The QBE result was quite a miss, relative to consensus estimates (underlying NPAT $805m, vs consensus at $850m).
The forward guidance on dividends was also lower than the market anticipated, and both of these issues overshadowed what we thought was nonetheless a good result.
Firstly, the key metrics.
Claims ratios continue to trend favourably, with the attritional claims ratio seeing sequential improvement.
Expense ratios continued to be well managed.
The net impact is that the all important combined operating ratio is comfortably under 100, and thus QBE’s result was amongst the best it’s had in years.
The years of poor returns (lower investment income, higher claims ratios, industry competition) eventually paved the way for a stronger pricing cycle, to improve overall industry profitability.
That pricing cycle (referred to as an insurance “hardening” cycle) is evident in the segmental revenues shown below.
But perhaps even more so when viewed via growth rates.
And the aforementioned ratio improvement equated to a strong underwriting profit, again, the best in years.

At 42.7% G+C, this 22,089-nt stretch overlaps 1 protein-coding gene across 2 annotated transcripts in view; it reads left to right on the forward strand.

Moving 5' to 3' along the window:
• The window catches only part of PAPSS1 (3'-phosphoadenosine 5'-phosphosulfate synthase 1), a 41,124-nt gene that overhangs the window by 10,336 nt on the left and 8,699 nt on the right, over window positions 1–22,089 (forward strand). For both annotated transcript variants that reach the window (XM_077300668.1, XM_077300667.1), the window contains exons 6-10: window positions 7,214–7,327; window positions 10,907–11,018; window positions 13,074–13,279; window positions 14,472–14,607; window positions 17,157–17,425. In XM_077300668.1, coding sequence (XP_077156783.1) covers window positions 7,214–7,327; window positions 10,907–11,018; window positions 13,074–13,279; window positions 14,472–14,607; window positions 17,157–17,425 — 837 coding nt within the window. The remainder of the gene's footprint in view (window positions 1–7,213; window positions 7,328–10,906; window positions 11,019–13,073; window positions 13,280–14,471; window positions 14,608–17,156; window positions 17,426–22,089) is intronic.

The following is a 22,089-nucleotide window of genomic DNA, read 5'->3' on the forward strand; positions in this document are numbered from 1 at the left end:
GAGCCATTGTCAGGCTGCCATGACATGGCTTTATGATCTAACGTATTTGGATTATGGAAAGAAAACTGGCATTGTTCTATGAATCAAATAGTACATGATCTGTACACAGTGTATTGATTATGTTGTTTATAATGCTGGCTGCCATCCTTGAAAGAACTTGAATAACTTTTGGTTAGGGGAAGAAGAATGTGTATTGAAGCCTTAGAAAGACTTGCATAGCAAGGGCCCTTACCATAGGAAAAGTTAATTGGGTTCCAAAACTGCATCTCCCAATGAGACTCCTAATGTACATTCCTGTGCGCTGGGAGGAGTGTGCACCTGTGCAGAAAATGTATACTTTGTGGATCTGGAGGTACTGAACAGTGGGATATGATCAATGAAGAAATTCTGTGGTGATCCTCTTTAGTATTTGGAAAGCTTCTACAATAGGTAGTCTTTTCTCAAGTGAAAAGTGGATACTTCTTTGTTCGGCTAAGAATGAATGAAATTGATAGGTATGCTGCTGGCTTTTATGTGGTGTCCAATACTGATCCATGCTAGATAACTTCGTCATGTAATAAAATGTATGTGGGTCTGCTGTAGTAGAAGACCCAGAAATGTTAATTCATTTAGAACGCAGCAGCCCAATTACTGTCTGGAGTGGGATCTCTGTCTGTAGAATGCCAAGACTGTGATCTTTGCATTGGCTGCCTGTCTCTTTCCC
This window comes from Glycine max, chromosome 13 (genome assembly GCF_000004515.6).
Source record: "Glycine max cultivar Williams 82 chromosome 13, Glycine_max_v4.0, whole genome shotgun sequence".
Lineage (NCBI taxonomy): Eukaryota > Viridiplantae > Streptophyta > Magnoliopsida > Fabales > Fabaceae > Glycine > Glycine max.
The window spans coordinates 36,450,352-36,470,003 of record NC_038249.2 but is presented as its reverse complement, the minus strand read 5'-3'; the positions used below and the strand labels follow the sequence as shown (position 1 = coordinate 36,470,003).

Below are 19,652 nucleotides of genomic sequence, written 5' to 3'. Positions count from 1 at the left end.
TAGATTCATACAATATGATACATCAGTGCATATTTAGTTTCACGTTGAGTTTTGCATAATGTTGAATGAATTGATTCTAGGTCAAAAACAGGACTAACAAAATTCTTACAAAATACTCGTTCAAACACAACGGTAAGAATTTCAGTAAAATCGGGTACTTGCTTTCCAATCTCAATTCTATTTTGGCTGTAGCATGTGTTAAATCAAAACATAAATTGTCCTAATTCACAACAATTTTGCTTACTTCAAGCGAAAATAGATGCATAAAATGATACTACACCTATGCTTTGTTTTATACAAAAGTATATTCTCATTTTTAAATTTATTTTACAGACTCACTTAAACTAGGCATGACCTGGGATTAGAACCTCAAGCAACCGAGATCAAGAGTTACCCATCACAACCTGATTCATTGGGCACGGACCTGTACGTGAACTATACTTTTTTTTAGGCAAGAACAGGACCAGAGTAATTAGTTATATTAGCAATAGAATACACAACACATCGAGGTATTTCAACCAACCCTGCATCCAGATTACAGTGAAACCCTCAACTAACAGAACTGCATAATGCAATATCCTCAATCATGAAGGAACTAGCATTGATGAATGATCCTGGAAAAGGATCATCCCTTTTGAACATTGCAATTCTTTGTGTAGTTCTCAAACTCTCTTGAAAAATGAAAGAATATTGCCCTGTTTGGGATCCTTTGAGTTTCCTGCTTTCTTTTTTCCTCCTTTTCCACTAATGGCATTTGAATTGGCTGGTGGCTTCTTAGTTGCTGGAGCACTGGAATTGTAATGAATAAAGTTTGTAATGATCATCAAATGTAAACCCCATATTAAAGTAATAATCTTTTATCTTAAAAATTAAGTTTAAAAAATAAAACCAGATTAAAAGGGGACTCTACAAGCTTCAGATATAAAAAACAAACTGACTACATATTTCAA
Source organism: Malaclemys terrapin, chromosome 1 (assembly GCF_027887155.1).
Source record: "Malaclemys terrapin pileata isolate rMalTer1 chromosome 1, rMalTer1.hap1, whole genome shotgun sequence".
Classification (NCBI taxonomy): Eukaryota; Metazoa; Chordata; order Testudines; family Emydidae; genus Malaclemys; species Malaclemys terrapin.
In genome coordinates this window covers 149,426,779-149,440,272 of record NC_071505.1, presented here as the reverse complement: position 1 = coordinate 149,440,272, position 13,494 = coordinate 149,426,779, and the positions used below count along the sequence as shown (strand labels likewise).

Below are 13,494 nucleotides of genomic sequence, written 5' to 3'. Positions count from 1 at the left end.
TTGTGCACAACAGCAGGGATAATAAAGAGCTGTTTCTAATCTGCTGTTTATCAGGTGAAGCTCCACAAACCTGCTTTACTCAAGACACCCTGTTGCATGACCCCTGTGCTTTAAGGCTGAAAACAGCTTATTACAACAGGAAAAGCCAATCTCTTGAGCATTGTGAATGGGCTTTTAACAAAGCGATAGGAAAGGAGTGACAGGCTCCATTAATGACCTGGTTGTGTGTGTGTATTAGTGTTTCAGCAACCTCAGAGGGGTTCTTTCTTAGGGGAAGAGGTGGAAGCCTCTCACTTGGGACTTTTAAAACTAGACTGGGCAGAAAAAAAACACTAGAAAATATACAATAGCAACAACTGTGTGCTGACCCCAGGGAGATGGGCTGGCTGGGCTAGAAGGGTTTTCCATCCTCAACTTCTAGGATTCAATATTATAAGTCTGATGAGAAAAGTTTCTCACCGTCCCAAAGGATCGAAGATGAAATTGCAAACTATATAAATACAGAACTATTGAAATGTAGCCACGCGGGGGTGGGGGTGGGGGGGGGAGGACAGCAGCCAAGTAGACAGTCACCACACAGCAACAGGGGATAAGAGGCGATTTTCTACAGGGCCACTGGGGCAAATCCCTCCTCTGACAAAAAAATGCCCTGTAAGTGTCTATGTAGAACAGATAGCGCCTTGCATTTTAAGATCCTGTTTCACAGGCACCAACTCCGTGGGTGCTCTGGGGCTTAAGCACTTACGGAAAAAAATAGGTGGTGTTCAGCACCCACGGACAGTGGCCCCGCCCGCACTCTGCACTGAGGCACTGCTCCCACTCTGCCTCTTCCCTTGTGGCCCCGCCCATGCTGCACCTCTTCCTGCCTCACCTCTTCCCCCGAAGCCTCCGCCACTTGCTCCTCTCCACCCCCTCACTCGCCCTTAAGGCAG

Investment income is usually added to the underwriting profits, to give a sense of the overall insurance margin. And investment income has been virtually non-existent, given the pandemic impact on yields.
That’s why QBE has some of the best leverage to rising rates in the market.
However, there is a caveat, in that if inflation, specifically resulting in claims inflation, rises, but bond yields don’t rise by as much, QBE can face a squeeze, that requires an even firmer pricing response (which then takes longer to recoup margins).
This is what appears to be playing out at present (we can all see US inflation at 7.5%, versus 10 year bond yields at 2%). Now it is extremely unlikely that inflation stays at 7.5%, with yields staying so low, over the longer run.
Either yields go up, or inflation goes down, or some combination thereof. So we don’t see this as an especially negative risk to QBE.
Hence, we prefer to focus on the good operational outcomes, the improved underwriting profits, and the prospect of higher investment income down the track.
QBE continues to provide us with good US dollar exposure (hedge against a falling AUD), and likewise the positive beta to higher rates.
The higher claims inflation, and the higher industry uncertainty associated with COVID have caused QBE to be more cautious on the dividend. Whilst this is disappointing from a yield perspective, we are not really in QBE for the current yield.
Overall, we remain (fairly) happy holders.
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